At long last, “The New Mutants” has hit theaters. Originally scheduled for release in early 2018, the movie was delayed repeatedly during Disney’s acquisition of the 20th Century Fox film studio, which owned the X-Men stable of characters. And now, finally, it’s been unceremoniously released during the throes of COVIDtide as a sort of trial balloon for the theater industry.
But surprise of surprises—it’s actually good!
Following the sudden death of her father and tribe, young Dani Moonstar (Blu Hunt) finds herself in a tightly controlled facility for juvenile mutants with unknown or uncontrolled powers, overseen by the enigmatic Dr. Cecilia Reyes (Alice Braga). She quickly meets the four other residents of the institution: coal miner’s son Sam Guthrie (Charlie Heaton), wealthy Brazilian heir Roberto da Costa (Henry Zaga), Scottish girl Rahne Sinclair (Maisie Williams, last seen as Arya in “Game of Thrones”), and vindictive Russian killer Illyana Rasputin (Anya Taylor-Joy). Unsurprisingly, it turns out that Dr. Reyes has some ulterior motives, forcing the five New Mutants to make a play for freedom.
Plot points like these may sound familiar, but “The New Mutants” is a very different sort of X-Men movie than its predecessors. Most importantly, the movie spends more time on character development across-the-board than almost any other superhero tale since Sam Raimi’s “Spider-Man” trilogy. Each of the five New Mutants has killed someone close to them, and the audience walks beside them as they struggle to work through their grief and guilt in different ways. (On that note, these characters’ backstories, in particular Illyana’s, are some of the grimmest I can recall in superhero fandom. Despite the PG-13 rating, don’t take kids.)
Given the film’s introspective tenor, “The New Mutants” doesn’t prioritize big-budget action sequences. There’s certainly a great showdown at the end, but at bottom this is a film that draws most of its power from setting, mood, and internal struggle. (Lest you worry that this sounds like the shoegazy ennui of Josh Trank’s “Fant4stic,” I assure you it is far superior to that debacle.)
No doubt “The New Mutants” will be a polarizing, even off-putting, film for those viewers longing for “Avengers”-style mayhem. But I think this is a film that has rather more on its mind—at least implicitly—than many critics or audiences will give it credit for. For one thing, perhaps the most distinctive thematic undercurrent in “The New Mutants” is its engagement with what one might call the goodness of embodiedness.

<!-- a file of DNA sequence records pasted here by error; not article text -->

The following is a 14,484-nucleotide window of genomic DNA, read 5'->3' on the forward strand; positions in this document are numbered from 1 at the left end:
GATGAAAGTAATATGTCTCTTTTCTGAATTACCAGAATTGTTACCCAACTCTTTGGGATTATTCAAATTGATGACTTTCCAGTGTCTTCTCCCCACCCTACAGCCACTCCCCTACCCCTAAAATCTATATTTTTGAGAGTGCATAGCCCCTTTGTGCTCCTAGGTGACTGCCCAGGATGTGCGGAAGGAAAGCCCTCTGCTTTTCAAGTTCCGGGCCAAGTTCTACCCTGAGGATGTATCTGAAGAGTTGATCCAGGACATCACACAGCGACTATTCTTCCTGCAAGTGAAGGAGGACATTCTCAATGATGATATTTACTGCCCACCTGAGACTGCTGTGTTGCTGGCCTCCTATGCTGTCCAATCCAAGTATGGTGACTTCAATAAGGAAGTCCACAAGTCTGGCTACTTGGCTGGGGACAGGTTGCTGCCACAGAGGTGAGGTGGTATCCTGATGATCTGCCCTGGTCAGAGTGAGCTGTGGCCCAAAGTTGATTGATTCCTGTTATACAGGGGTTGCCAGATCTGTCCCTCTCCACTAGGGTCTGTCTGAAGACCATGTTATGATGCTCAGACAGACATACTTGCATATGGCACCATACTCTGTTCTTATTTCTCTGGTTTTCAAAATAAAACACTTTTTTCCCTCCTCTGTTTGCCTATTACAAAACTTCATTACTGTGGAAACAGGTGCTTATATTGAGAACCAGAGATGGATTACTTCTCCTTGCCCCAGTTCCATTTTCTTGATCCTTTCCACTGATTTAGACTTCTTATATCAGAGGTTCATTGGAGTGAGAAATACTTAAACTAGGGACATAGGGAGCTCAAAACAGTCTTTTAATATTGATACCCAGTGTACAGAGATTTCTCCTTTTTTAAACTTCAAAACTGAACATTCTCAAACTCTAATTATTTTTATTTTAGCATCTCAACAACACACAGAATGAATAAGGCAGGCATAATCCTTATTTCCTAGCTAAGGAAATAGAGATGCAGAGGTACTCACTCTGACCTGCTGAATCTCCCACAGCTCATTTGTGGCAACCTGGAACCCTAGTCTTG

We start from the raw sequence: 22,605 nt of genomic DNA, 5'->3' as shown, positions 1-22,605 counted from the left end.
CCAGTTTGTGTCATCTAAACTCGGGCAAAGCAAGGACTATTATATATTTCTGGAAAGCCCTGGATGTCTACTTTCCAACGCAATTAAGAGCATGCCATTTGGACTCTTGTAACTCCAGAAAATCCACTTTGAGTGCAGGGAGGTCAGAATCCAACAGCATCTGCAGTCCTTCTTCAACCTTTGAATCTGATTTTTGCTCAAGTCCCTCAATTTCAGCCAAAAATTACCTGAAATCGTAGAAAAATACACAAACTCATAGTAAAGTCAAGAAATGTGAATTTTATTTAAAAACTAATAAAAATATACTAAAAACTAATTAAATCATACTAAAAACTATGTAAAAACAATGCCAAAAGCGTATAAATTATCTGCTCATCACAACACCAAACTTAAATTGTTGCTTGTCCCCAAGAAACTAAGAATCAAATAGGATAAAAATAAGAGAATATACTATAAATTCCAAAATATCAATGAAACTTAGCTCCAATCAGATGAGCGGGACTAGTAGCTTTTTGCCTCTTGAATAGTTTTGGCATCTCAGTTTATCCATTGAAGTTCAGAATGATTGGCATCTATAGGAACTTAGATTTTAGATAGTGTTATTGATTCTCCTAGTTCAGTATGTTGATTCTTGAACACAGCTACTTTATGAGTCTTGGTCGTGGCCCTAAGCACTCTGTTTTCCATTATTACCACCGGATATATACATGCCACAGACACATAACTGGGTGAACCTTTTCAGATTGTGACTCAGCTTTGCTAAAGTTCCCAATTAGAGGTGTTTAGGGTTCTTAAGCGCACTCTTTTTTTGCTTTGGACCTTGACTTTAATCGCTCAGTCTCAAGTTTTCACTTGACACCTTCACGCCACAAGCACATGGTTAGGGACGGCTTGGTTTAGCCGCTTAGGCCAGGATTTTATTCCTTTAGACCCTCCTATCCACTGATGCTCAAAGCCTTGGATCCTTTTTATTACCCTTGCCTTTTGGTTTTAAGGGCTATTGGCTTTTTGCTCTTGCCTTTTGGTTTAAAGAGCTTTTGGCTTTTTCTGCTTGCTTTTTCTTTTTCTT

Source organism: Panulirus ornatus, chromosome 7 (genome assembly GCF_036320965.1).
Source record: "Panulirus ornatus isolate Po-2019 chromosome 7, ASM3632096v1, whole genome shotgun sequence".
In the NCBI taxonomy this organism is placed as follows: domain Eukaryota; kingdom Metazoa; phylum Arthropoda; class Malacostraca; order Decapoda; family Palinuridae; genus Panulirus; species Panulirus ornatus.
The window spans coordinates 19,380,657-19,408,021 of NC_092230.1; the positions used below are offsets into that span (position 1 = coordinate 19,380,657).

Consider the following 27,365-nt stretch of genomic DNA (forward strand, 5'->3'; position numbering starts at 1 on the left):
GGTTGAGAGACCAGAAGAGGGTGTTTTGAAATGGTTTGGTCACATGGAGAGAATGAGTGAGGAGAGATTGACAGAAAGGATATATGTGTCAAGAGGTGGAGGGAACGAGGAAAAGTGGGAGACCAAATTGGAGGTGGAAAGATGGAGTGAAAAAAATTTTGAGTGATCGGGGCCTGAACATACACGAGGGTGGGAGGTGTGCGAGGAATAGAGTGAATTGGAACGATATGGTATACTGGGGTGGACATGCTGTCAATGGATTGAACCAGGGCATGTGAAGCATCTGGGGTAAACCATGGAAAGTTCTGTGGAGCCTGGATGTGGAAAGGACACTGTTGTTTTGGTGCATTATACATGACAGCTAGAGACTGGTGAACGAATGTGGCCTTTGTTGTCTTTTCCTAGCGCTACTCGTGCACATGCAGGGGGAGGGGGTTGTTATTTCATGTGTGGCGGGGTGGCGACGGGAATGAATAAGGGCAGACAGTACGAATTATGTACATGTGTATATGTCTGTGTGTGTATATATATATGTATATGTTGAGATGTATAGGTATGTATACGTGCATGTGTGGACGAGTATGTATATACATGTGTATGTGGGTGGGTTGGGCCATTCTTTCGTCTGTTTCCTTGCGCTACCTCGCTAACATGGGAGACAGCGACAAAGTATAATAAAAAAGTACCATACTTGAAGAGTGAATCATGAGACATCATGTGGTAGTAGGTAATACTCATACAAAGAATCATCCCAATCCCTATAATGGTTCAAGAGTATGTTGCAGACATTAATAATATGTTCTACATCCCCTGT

About halfway through the film, Dani wistfully recounts a bit of Indigenous folklore speculating that the soul only finds true peace when liberated from its bodily shackles. And Dani is willing to act on that belief: shortly after arriving at the facility, Dani climbs to the top of a clock tower and prepares to kill herself—an action that would seem to, on Dani’s reasoning, instantly free her from the material world and reunite her with her lost father. But in that moment of decision, the one who stops her is Rahne—who, fascinatingly, remains a devout Catholic despite the fact that her trauma came at the hands of a priest. (For what it’s worth, “The New Mutants” may have the most explicit engagement with religion of any superhero film in recent memory.)
The anthropological vision that subsequently plays out onscreen has far more in common with Rahne’s Catholicism than Dani’s mysticism.Specifically, the movie is not simply a story of the New Mutants coming to terms with their psychological trauma, but also with their very existence as enfleshed beings with strange giftings.
For the most part, the powers wielded by the New Mutants are profoundly embodied superhero powers: Sam launches his own body with concussive force, Illyana girds herself in mystical armor, Roberto ignites himself, and so on. There’s no mind control or manipulation of cosmic forces: the powers on display here emerge from within, and profoundly affect, their users’ physical flesh. What unfolds onscreen is indeed “mutation” in the fullest, most painful sense.
And the ultimate resolution of the film demands that the New Mutants accept these traits as intimately bound up with their identities: indeed, the final chaos only stops once Dani—whose power is more “supernatural” than the others’, although still more tangible than, say, Professor Xavier’s telepathy—finally confronts what she is capable of unleashing, and does so in a spirit of acceptance. Genuine redemption, in short, is not found in escape from embodiedness, but from understanding its nature and limits.
The relationship between bodies and identities strikes me as an infinitely rich topic, but one that doesn’t usually come into view in superhero flicks. In opening up the space to ask that question, “The New Mutants” truly sets itself apart from its peers.
Is it worth making the trek out to see? I’d say absolutely yes—this is pretty close to the superhero movie I’d make if someone in Hollywood cut me a check. Those expecting generic popcorn fare may leave disappointed, but anyone willing to think a little more deeply about what they’re watching will wonder why this film took so long to hit the screens. More like this, please.